The cover of People Park invites readers to take a walk in another’s shoes. See? They’re actually right there: the shoes, on the cover, with their laces still tied.

House of Anansi, 2012

But it’s not going to be easy to wedge your feet in, not like that. You will have to do the work of untying them.

And, even then, they might not fit. Not even if the size marked on the inside is your own, because these have been worn by somebody else, enough to slightly scuff and strain.

Still, they are offered to you. And you might prefer to slip them on, rather than venture barefoot into Pasha Malla’s debut novel.

People Park places a demand on readers, from the start; the text demands from readers a willingness to step into the unfamiliar, their constant attention and reflection, and a curiosity about the variety of perspectives.

But it also makes a place for them. The cast is large enough to warrant a list of characters at the front of the book, so one more, a reader on the margins, is welcome.

You might as well make yourself comfortable there, on the edges, because just as the train lines skirt the edges of the island, the reader has difficulty connecting with individual characters.

Map from inside cover: House of Anansi, 2012

First, there are a lot of them; the narrative offers a kaleidoscopic view of the world, from a variety of perspectives (thirty-seven, actually).

There are “families and lovers hand in hand, businessfolk swinging briefcases, Institute undergrads with their knapsacks and hangovers, teens walking bikes, the elderly in pastels, the tall, the short, the fat, the thin, the hirsute and bald, citizens of every shape and creed and trouser, many in Islandwear jackets — Unique! silkscreened into a skyline silhouette.”

Look at all those citizens. See? There’s room for you. They’re all unique, their mass-produced jackets say so. You can be Unique! too.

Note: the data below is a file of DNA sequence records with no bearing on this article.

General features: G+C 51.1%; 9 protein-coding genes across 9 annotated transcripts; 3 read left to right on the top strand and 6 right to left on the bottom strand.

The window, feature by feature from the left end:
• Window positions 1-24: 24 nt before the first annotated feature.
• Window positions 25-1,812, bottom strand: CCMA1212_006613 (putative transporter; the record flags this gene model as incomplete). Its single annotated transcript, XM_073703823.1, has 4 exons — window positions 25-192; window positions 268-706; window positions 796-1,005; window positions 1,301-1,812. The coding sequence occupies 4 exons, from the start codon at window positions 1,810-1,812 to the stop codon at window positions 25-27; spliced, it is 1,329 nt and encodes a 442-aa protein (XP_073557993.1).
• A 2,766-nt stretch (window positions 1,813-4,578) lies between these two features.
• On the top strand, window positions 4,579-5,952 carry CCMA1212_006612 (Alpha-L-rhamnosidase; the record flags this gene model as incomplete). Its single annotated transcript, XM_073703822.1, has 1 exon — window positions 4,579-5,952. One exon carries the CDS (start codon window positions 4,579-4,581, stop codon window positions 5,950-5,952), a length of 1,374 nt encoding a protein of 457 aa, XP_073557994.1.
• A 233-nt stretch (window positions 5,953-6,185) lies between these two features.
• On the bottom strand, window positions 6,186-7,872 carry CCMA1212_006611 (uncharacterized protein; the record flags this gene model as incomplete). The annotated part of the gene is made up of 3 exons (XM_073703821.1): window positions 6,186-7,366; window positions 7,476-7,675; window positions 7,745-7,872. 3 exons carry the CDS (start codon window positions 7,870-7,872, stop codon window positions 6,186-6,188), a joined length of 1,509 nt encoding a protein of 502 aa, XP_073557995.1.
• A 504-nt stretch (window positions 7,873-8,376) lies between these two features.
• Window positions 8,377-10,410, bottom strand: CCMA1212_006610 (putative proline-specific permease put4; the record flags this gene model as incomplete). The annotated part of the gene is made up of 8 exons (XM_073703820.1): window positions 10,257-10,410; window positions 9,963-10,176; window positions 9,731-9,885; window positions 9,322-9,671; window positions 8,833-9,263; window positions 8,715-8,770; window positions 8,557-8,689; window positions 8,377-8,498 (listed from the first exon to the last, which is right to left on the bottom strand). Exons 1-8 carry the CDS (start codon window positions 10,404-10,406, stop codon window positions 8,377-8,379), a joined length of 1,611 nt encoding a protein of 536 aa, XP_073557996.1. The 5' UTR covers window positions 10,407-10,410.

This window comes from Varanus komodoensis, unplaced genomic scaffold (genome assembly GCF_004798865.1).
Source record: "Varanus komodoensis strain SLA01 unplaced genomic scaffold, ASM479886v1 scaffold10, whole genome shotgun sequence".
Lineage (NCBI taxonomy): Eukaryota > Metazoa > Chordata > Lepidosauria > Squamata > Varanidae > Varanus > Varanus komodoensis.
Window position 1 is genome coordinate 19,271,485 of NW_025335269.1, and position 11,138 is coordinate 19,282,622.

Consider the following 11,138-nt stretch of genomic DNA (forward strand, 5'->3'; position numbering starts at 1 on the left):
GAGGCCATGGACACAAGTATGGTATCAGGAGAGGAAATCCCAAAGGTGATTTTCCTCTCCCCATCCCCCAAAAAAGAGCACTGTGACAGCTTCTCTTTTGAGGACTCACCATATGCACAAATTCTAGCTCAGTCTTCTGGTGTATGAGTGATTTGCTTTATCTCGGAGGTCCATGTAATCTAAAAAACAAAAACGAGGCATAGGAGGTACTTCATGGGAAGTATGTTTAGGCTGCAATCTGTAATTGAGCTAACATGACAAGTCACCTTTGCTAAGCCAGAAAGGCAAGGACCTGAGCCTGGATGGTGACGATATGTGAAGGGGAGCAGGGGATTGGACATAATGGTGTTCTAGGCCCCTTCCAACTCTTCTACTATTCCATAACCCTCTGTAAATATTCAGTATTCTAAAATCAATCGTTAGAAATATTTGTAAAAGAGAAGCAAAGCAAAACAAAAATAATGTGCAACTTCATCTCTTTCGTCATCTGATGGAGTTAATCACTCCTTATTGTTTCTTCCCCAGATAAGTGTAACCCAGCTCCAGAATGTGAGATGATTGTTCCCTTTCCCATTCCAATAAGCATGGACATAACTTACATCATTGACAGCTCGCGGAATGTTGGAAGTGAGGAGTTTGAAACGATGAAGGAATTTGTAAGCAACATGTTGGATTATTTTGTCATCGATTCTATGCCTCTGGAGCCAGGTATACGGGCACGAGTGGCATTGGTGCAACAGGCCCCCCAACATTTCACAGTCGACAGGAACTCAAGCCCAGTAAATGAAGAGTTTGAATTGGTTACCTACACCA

Right there: a clue. Sure, the Mayor is a character in this  novel; she has a voice in People Park, but she is one of many residents/characters, one individual.

Regardless of your shape or creed or trouser, readers are invited to join this world as a citizen.

You can test the ideas of individuality and conformity, and question what has been created by those in power and what has been experienced by the citizenry in the wake of that creation.

“Do you know what this city was before People Park? It was nothing. It was a nothing place. It was disconnected, all these neighbourhoods flung off in all the corners of the island, and in the middle was a cancer. That’s what it was, a cancer. But think of a city as a person – what should a person have in its centre?”

People Park was once something else, a place in which people lived; now it is a greenspace, which people visit to celebrate its creation twenty-five years before.

Ironically, creating People Park required the displacement of the people who had actually lived there.

So, on one hand the novel considers where the soul resides and what is really in a city’s centre, a person’s centre.

(It is about philosophical musings on the collective and the individual, the public and the private, the reverence of archetypes and rituals to create meaning in the world. A work of art.)

And, on the other hand, the novel considers what happens to thirty-seven characters over one Easter Weekend, when it happens.

“Whatever was happening was becoming an it, an it that history would later name more specifically. For now it was it, and the careful order of the people, their submission to the uniformed authorities, suggested that everyone recognized they were living an it, helpless and servile to it, whatever it might be.”

(It is about what happens when the bridge that connects the island to the mainland is no longer available to use and the island’s residents experience an it. A good story.)

The world of People Park is complex. Pasha Malla has conceived of it in great detail, and the map only hints at the imaginative underpinings.